An excerpt from the book,  NEW KINGS OF THE WORLD: The Rise and Rise of Eastern Pop Culture by Fatima Bhutto.

“Shah Rukh Khan prolonged my existence for five years,” Violeta, a seventy-two-year-old grandmother of fourteen, declares dramatically as she sits down. Violeta, with short graying hair and deep-set eyes, has been a cancer patient for the last eighteen years. In 2013, she was placed on radiotherapy but it didn’t take. Violeta vomited through the nights, lost her hair, and was finally told she needed surgery on her thyroid to extract the malevolent tumor. “One month before I was due to have the operation, my husband, the love of my life, my companion for forty-seven years, forty-seven years of marriage, died.” Violeta’s voice chokes and tears gather in her eyes. “I did not want to live.”

Her daughter, Gabriella, an actress, sits beside her. She nods her head in tragic confirmation, “Everyday she wanna die.”

“Without him, with my illness, I had nothing in life. But then one of my granddaughters brought me a film of Shah Rukh Khan, Mi Nombre es Khan.” Violeta watched the film that night, followed by another and another, staying up until 3 a.m. She had always loved movies, calling herself a “fanatic” and had appreciated Mexican, Argentinian, Spanish, even Hollywood films, but nothing she had ever seen before rivaled the perfection of cines Hindu. “I can’t pass one day without Shah Rukh,” Violeta swears. “Not one day of my life. I said to my granddaughter, if you bring me more films of this actor, I will keep on living and stay with you for more time.”

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Misael orders a round of snacks for the table and Violeta, warming to her theme, insists that in another life, she must have been Khan’s mother. There are twelve of us sitting in Zentro’s echoing hall. Jhonz, the youngest member of SRK Universe, is four years old and Violeta is the eldest. Jhonz is wearing a leather jacket and a black fedora. His mother, Katherine, or Maya as she’s known in the group, wanted to call him Shah Rukh but she was hospitalized when he was
born and her husband went off and named him without her. When Jhonz was in utero, the doctors couldn’t hear his heartbeat. They advised Katherine to eat chocolate, to go walking, to do all sorts of things, but nothing worked. She was afraid he would be stillborn. It was only listening to “Love Mera Hit Hit”—at this the whole table interrupts Katherine’s story to sing the song—that got her baby to show any signs of life.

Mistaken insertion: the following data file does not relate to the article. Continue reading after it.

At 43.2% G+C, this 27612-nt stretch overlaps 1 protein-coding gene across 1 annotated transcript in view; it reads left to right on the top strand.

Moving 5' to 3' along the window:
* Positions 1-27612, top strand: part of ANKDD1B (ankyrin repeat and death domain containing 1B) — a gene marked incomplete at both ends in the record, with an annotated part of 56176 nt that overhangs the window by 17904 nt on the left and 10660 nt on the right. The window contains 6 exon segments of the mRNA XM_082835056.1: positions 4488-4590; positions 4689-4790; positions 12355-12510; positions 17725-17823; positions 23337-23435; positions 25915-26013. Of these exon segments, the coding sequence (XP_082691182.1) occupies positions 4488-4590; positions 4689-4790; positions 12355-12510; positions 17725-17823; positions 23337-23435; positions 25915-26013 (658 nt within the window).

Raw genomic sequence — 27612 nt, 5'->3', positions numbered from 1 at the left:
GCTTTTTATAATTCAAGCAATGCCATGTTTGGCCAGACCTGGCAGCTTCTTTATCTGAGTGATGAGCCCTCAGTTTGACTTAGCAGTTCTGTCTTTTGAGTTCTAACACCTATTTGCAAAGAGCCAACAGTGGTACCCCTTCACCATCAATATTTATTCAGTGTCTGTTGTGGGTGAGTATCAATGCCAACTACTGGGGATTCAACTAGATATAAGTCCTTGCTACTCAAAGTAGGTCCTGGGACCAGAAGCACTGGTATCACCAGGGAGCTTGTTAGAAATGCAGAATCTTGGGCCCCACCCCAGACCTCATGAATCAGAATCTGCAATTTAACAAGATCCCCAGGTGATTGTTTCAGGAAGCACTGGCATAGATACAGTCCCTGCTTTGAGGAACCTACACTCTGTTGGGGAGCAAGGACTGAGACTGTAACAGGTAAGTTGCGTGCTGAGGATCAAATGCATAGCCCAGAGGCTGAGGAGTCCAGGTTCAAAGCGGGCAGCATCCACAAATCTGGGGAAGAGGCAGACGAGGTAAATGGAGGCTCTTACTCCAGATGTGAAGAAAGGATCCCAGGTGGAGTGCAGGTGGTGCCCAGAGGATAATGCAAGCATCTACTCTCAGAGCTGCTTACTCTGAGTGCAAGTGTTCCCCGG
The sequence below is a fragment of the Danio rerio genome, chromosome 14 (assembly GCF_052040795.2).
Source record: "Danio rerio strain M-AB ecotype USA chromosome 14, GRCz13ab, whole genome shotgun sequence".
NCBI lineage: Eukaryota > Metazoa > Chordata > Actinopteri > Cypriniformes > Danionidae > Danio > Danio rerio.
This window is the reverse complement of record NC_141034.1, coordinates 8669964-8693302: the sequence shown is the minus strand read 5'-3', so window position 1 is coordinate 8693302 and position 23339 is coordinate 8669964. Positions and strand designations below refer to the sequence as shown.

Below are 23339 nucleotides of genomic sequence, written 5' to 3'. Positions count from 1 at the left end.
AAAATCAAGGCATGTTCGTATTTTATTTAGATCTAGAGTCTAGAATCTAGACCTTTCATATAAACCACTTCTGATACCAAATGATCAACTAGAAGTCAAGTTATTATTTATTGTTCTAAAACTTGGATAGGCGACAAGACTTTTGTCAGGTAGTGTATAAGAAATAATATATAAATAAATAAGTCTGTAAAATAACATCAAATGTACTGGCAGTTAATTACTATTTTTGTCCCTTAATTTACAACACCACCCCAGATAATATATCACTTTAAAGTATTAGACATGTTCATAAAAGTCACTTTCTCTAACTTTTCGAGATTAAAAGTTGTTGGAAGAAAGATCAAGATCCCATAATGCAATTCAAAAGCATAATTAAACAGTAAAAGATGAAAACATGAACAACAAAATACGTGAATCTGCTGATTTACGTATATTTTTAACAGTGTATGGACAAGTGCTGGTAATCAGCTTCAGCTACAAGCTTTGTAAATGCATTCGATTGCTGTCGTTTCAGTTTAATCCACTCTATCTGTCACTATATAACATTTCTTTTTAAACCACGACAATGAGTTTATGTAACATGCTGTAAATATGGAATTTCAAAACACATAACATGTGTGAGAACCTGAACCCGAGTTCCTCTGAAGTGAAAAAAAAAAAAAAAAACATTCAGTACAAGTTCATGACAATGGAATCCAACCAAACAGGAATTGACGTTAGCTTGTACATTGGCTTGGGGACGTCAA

Before we met, Misael assured me that SRK Universe was not just attracted to the celebrity of Shah Rukh Khan. It meant something to them that he breaks the stereotypes of Hollywood, namely that the handsome protagonist has to be a gringo with white skin, green eyes and blonde hair.

But Jhonz was born with a heart problem. That’s why he identifies with Khan, Katherine says, because in Kal Ho Naa Ho, Khan also has a heart defect. Jhonz, who has been listening to all this quietly, speaks for the first time. “He dies,” he informs me. Now that we are friends, Jhonz shows me a photo of a pistol on his mother’s WhatsApp. “It’s Shah Rukh’s,” he smiles innocently.

Before we met, Misael assured me that SRK Universe was not just attracted to the celebrity of Shah Rukh Khan. It meant something to them that he breaks the stereotypes of Hollywood, namely that the handsome protagonist has to be a gringo with white skin, green eyes and blonde hair. They were moved by the way he imparts a “love for the family” in his films. He touches our souls, Misael told me, and it was their love for the Bollywood star that had cured many of their members of “vices” and helped them overcome tragedy. He was not exaggerating. Marlid, a petite forty-four-year-old housewife with sleepy eyes, was an alcoholic for twenty years. When her mother died, Marlid, a devoted only child, began drinking heavily. In 2007, she got badly drunk at a neighborhood fiesta and ended up in the hospital. When she returned home, a friend brought her some DVDs to distract her and though she had never seen cines Hindu before, it inspired her to stop drinking and change her life. Bollywood helped her appreciate nature, Marlid says, to see flowers, to focus on her family and on love. And that she did, she married a wonderful man and had a baby three years ago, whom she named Aryan Valentino, in honor of Khan’s own son. In her barrio everyone calls her Shahru, after her idol. “I don’t see Shah Rukh as a man I want to be with, you know?” Marlid professes, her small, round face lit up with joy “I see him as a man full of values, someone to admire.”

Image Credit Aleph Book Company/ Fatima Bhutto

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Excerpted with permission from NEW KINGS OF THE WORLD: The Rise and Rise of Eastern Pop Culture by Fatima Bhutto, Aleph Book Company.

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